Other similarities include a focus on dialogue, both intercultural based on understanding and peace between individuals and nations, and interfaith. It forms a core part of the thinking of both leaders, and Ikeda has spent years in many high profile dialogues with leading thinkers and intellectuals around the world, now published in over seventy volumes of books, while he has also spoken at the UN and elsewhere with peace and reform proposals.(6) Gülen has also seen dialogue as central (indeed, it is surprising one of Ikeda’s published dialogues is not with him), and in the UK Dialogue Society as well as work for dialogue between Turkey and the West a series of books on Dialogue Theories has been initiated as has an academic journal on Dialogue Studies.(7) Both leaders have therefore pushed this as a central focus. Notably, though, in its early days, especially as it spread in the West, SGI was not known for its dialogic style and was seen as an aggressive proselytizing form of Buddhism which, following Nichiren’s lead, was quite polemical, but the past couple of decades have seen them mellow and they are now often the Buddhist representatives at many interfaith dialogues in the West. Hizmet has been far less centred on interfaith dialogue.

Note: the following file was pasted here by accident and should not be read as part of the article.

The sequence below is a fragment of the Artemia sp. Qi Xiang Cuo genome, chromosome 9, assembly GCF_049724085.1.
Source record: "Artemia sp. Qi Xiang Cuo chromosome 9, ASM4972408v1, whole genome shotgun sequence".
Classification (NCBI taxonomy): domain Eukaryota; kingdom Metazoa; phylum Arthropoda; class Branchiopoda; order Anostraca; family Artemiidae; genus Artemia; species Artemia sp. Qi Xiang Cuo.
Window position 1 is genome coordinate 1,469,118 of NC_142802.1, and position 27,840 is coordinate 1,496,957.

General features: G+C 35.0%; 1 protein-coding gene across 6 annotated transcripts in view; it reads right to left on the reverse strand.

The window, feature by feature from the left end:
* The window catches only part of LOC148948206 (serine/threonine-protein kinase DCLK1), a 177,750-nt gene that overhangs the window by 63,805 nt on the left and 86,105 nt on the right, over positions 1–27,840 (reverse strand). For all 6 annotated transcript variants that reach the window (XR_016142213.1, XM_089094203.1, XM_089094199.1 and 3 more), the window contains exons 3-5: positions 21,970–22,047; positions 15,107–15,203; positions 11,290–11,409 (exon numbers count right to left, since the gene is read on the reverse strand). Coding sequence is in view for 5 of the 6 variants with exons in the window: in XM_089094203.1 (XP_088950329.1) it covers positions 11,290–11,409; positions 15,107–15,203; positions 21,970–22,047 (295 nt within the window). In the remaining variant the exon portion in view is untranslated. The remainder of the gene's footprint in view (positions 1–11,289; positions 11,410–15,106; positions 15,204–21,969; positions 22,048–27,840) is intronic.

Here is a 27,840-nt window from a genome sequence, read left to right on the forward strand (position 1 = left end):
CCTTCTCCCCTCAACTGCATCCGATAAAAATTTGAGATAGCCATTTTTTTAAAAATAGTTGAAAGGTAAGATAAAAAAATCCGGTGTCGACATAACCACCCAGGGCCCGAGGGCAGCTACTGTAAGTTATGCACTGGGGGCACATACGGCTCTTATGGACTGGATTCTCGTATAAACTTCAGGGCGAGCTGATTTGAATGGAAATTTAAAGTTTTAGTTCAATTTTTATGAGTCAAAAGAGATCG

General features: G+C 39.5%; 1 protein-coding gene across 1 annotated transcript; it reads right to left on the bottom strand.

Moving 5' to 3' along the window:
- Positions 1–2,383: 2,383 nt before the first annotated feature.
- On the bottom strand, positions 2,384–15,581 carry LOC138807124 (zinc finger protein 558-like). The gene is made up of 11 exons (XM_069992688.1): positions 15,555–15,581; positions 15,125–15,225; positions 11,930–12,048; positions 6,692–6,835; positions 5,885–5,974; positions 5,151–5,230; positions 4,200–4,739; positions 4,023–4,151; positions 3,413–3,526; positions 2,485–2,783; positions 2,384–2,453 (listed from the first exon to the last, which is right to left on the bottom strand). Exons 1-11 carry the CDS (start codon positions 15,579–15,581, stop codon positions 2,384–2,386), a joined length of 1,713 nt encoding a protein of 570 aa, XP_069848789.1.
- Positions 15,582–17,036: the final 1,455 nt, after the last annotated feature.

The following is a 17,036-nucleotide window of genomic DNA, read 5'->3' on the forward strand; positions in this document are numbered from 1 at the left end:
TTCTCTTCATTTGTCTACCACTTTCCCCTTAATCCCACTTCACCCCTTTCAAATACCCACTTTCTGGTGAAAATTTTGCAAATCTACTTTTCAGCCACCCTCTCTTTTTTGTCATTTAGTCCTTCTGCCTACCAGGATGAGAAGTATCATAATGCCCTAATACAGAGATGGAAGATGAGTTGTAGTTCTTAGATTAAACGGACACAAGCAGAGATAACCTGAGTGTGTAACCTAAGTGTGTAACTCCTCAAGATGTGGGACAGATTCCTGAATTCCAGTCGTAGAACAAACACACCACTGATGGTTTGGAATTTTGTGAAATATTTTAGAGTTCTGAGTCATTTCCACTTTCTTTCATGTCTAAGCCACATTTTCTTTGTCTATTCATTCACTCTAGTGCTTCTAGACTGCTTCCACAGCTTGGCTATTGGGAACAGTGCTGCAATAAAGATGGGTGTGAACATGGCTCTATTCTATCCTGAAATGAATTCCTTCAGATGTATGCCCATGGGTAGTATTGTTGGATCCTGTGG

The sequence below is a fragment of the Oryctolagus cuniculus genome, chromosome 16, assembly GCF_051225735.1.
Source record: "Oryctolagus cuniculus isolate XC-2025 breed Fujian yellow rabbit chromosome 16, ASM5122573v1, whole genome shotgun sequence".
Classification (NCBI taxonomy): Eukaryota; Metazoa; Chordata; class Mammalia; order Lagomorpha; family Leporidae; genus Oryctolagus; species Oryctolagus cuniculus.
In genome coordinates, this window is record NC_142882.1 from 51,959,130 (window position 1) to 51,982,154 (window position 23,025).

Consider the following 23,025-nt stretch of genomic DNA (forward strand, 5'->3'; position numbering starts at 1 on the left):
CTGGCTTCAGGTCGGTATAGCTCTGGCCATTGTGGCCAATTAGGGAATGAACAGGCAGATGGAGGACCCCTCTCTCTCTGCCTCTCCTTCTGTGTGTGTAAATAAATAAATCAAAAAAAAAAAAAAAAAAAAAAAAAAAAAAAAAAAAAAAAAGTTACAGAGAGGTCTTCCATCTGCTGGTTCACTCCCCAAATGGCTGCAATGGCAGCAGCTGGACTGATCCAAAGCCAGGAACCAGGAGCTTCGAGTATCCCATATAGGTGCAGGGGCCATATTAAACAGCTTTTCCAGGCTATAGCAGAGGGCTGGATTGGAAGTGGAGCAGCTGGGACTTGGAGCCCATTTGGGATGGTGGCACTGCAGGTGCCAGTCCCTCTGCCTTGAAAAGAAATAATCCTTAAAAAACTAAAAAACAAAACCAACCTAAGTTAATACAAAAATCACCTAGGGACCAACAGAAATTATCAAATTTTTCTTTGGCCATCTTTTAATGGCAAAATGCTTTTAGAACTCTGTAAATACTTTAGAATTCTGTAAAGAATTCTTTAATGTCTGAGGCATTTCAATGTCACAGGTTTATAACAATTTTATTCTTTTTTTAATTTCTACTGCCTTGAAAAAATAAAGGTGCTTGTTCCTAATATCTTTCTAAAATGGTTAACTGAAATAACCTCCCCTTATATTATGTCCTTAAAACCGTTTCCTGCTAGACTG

While not exhaustive, this is probably a pretty fair overview of some major similarities.